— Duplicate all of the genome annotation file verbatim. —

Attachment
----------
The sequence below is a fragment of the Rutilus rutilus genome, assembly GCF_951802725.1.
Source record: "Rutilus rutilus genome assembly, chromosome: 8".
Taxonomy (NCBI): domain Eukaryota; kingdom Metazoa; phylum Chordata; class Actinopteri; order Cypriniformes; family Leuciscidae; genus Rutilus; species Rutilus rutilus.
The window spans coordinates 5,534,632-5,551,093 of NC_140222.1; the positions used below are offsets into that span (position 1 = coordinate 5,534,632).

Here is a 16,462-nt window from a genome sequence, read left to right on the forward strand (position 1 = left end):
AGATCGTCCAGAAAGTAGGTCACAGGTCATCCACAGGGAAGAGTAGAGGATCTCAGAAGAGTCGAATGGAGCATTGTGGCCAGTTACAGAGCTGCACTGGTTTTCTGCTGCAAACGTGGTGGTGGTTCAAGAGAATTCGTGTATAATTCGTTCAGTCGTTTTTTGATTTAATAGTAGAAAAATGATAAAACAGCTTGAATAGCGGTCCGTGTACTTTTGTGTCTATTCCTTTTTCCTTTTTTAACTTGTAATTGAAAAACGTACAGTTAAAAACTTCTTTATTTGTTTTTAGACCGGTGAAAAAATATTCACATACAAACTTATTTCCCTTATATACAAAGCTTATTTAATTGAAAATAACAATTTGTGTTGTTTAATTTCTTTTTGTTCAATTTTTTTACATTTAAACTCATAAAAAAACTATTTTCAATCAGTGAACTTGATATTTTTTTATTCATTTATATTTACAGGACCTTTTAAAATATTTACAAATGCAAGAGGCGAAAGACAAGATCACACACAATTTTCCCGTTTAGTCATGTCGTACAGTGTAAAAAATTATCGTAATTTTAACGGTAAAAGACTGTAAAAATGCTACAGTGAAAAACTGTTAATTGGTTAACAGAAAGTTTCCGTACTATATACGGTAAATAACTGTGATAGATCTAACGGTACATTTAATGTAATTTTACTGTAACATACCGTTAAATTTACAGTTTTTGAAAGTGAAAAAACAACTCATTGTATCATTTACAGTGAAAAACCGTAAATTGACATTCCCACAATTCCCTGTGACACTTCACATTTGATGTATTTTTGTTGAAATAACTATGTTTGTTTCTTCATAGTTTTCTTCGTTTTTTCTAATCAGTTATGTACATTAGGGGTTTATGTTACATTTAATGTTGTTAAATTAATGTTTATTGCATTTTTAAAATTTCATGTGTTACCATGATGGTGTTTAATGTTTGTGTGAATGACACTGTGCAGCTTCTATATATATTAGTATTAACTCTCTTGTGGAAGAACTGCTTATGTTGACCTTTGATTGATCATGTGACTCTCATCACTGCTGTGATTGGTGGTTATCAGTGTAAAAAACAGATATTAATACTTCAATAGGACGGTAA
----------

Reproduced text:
The sequence below is a fragment of the Rutilus rutilus genome, assembly GCF_951802725.1.
Source record: "Rutilus rutilus genome assembly, chromosome: 8".
Taxonomy (NCBI): domain Eukaryota; kingdom Metazoa; phylum Chordata; class Actinopteri; order Cypriniformes; family Leuciscidae; genus Rutilus; species Rutilus rutilus.
The window spans coordinates 5,534,632-5,551,093 of NC_140222.1; the positions used below are offsets into that span (position 1 = coordinate 5,534,632).

Here is a 16,462-nt window from a genome sequence, read left to right on the forward strand (position 1 = left end):
AGATCGTCCAGAAAGTAGGTCACAGGTCATCCACAGGGAAGAGTAGAGGATCTCAGAAGAGTCGAATGGAGCATTGTGGCCAGTTACAGAGCTGCACTGGTTTTCTGCTGCAAACGTGGTGGTGGTTCAAGAGAATTCGTGTATAATTCGTTCAGTCGTTTTTTGATTTAATAGTAGAAAAATGATAAAACAGCTTGAATAGCGGTCCGTGTACTTTTGTGTCTATTCCTTTTTCCTTTTTTAACTTGTAATTGAAAAACGTACAGTTAAAAACTTCTTTATTTGTTTTTAGACCGGTGAAAAAATATTCACATACAAACTTATTTCCCTTATATACAAAGCTTATTTAATTGAAAATAACAATTTGTGTTGTTTAATTTCTTTTTGTTCAATTTTTTTACATTTAAACTCATAAAAAAACTATTTTCAATCAGTGAACTTGATATTTTTTTATTCATTTATATTTACAGGACCTTTTAAAATATTTACAAATGCAAGAGGCGAAAGACAAGATCACACACAATTTTCCCGTTTAGTCATGTCGTACAGTGTAAAAAATTATCGTAATTTTAACGGTAAAAGACTGTAAAAATGCTACAGTGAAAAACTGTTAATTGGTTAACAGAAAGTTTCCGTACTATATACGGTAAATAACTGTGATAGATCTAACGGTACATTTAATGTAATTTTACTGTAACATACCGTTAAATTTACAGTTTTTGAAAGTGAAAAAACAACTCATTGTATCATTTACAGTGAAAAACCGTAAATTGACATTCCCACAATTCCCTGTGACACTTCACATTTGATGTATTTTTGTTGAAATAACTATGTTTGTTTCTTCATAGTTTTCTTCGTTTTTTCTAATCAGTTATGTACATTAGGGGTTTATGTTACATTTAATGTTGTTAAATTAATGTTTATTGCATTTTTAAAATTTCATGTGTTACCATGATGGTGTTTAATGTTTGTGTGAATGACACTGTGCAGCTTCTATATATATTAGTATTAACTCTCTTGTGGAAGAACTGCTTATGTTGACCTTTGATTGATCATGTGACTCTCATCACTGCTGTGATTGGTGGTTATCAGTGTAAAAAACAGATATTAATACTTCAATAGGACGGTAA